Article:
James Fielding Hejtmancik

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Cataract can be defined as any opacity of the crystalline lens. Congenital cataract is particularly serious because it has the potential for inhibiting visual development, resulting in permanent blindness. Inherited cataracts represent a major contribution to congenital cataracts, especially in developed countries. While cataract represents a common end(More)
Blue cone monochromacy is a rare X-linked disorder of color vision characterized by the absence of both red and green cone sensitivities. In 12 of 12 families carrying this trait, alterations are observed in the red and green visual pigment gene cluster. The alterations fall into two classes. One class arose from the wild type by a two-step pathway(More)
Rapamycin increases lifespan in mice, but whether this represents merely inhibition of lethal neoplastic diseases, or an overall slowing in multiple aspects of aging is currently unclear. We report here that many forms of age-dependent change, including alterations in heart, liver, adrenal glands, endometrium, and tendon, as well as age-dependent decline in(More)
Lens opacities, or cataract(s), may be inherited as a classic Mendelian disorder usually with early-onset or, more commonly, acquired with age as a multi-factorial or complex trait. Many genetic forms of cataract have been described in mice and other animal models. Considerable progress has been made in mapping and identifying the genes and mutations(More)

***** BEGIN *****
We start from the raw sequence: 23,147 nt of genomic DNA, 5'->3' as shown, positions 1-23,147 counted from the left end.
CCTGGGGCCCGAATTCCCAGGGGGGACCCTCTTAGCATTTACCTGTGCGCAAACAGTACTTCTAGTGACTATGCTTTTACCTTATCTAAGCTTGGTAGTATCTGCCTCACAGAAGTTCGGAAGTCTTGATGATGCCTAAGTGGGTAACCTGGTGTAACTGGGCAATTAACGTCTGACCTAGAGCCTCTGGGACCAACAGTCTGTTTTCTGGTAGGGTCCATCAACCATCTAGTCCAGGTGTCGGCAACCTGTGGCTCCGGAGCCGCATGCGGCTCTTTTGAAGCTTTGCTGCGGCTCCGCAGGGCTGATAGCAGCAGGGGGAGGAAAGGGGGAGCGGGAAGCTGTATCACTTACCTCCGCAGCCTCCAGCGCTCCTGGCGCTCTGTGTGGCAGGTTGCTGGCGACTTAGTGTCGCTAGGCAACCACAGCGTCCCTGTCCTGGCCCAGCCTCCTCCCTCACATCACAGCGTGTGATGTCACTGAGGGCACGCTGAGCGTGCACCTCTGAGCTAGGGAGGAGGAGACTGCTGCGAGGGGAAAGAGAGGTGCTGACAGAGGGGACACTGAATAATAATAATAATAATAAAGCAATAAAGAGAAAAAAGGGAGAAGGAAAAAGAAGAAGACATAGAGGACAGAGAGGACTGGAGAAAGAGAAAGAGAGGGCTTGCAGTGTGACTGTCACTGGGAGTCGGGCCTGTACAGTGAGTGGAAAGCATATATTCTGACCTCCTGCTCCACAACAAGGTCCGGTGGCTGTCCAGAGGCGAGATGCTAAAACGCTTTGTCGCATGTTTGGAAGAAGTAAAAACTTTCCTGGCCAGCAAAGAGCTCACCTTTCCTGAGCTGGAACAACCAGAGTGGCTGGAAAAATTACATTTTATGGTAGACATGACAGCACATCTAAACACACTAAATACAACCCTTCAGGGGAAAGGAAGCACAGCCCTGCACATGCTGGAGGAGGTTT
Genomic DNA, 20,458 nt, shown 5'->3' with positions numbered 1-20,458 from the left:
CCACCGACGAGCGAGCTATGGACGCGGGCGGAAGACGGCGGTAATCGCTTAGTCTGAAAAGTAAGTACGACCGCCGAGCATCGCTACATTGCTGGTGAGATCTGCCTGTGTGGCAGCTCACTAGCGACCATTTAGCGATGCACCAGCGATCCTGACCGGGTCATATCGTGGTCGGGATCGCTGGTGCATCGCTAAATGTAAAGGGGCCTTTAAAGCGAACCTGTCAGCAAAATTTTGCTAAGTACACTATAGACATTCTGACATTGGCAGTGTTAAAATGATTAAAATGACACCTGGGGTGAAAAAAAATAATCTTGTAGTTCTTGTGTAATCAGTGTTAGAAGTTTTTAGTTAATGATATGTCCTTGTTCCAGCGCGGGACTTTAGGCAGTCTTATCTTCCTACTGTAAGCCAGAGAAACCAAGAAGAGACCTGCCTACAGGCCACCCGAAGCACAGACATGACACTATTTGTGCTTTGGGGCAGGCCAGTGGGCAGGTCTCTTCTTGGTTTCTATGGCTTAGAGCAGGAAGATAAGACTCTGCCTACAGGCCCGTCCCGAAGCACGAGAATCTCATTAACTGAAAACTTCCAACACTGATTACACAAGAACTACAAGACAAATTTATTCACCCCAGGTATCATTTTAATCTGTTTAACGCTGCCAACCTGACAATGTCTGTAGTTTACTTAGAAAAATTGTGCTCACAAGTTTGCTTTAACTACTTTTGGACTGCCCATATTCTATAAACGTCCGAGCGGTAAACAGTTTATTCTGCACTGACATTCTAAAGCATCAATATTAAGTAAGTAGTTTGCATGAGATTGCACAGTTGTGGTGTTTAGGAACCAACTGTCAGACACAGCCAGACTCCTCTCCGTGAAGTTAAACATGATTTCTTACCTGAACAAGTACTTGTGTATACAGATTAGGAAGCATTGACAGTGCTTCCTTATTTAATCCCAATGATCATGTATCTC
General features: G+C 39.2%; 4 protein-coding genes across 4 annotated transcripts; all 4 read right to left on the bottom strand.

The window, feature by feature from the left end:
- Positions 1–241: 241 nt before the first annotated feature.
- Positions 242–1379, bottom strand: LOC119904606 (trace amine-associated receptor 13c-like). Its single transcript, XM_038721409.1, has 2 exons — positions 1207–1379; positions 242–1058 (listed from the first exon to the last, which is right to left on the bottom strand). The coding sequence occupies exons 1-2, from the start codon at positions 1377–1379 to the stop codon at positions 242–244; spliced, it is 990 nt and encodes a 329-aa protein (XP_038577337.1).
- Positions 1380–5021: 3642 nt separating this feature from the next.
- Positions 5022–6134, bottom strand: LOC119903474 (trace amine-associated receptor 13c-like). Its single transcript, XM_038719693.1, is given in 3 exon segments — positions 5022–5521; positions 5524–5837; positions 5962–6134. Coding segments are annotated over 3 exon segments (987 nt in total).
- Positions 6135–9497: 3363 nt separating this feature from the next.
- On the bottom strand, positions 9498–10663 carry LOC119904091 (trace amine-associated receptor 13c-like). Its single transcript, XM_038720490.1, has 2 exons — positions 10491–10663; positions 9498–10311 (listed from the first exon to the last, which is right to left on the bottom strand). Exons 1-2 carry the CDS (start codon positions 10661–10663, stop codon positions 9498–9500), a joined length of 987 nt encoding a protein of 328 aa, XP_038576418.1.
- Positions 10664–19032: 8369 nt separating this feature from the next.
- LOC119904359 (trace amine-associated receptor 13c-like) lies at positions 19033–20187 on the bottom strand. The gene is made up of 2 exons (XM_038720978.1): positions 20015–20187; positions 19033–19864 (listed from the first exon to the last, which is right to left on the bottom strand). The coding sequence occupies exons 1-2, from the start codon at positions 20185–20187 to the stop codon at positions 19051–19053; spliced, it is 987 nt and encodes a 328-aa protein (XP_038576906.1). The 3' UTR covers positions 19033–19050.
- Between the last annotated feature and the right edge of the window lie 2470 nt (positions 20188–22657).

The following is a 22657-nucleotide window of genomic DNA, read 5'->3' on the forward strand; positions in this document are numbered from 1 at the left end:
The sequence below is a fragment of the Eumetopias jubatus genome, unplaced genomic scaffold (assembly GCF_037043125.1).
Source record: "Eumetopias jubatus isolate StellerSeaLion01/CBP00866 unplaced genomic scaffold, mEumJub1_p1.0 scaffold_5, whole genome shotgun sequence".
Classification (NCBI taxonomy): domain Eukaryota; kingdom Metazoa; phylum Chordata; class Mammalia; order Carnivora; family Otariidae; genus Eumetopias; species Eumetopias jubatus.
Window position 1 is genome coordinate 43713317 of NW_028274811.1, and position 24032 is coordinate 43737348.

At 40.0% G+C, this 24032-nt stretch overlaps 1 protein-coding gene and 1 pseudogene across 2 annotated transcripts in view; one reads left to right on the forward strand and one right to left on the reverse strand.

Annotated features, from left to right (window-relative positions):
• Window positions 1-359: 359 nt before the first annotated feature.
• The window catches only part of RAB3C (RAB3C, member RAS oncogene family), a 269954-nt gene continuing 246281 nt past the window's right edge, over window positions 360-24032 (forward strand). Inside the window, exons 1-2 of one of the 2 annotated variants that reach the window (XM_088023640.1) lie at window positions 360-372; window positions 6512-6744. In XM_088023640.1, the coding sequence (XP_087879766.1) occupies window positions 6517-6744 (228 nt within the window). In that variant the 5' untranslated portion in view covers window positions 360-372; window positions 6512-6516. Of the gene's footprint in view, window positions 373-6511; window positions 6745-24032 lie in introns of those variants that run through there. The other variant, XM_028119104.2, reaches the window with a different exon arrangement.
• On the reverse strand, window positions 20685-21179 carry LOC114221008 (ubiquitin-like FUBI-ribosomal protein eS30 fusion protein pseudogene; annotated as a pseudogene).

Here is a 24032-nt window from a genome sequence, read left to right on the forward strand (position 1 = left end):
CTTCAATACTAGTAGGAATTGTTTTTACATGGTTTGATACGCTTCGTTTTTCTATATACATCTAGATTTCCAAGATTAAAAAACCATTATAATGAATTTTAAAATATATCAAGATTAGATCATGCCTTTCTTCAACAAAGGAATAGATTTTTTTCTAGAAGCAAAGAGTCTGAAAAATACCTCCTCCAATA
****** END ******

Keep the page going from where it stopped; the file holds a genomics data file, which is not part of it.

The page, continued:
Primary congenital glaucoma (PCG) is an autosomal-recessive condition characterized by high intraocular pressure (IOP), usually within the first year of life, which potentially could lead to optic nerve damage, globe enlargement, and permanent loss of vision. To date, PCG has been linked to three loci: 2p21 (GLC3A), for which the responsible gene is CYP1B1,(More)
PURPOSE Cataracts are a clinically and genetically heterogeneous disorder affecting the ocular lens, and the leading cause of treatable vision loss and blindness worldwide. Here we identify a novel gene linked with a rare autosomal dominant form of childhood cataracts segregating in a four generation pedigree, and further show that this gene is likely(More)
PURPOSE To unravel the molecular genetic background in families with congenital cataract in association with microcornea (CCMC, OMIM 116150). METHODS CCMC families were recruited from a national database on hereditary eye diseases; DNA was procured from a national gene bank on hereditary eye diseases and by blood sampling from one large family. Genomewide(More)
Bietti crystalline corneoretinal dystrophy (BCD) is an autosomal recessive retinal dystrophy characterized by multiple glistening intraretinal crystals scattered over the fundus, a characteristic degeneration of the retina, and sclerosis of the choroidal vessels, ultimately resulting in progressive night blindness and constriction of the visual field. The(More)
OBJECTIVE To map and identify the gene for autosomal recessive congenital hereditary endothelial dystrophy (CHED2, OMIM 217700), a disorder characterised by diffuse bilateral corneal clouding that may lead to visual impairment and requiring corneal transplantation. METHODS Members of 16 families with autosomal recessive CHED were genotyped for 13(More)
PURPOSE Pediatric cataract is the most common form of treatable childhood blindness and is both clinically and genetically heterogeneous. Autosomal dominant and recessive forms of cataract have been reported to be caused by mutations in 22 different genes so far. Of the cataract mutations reported to date, about half the mutations occur in crystallins, a(More)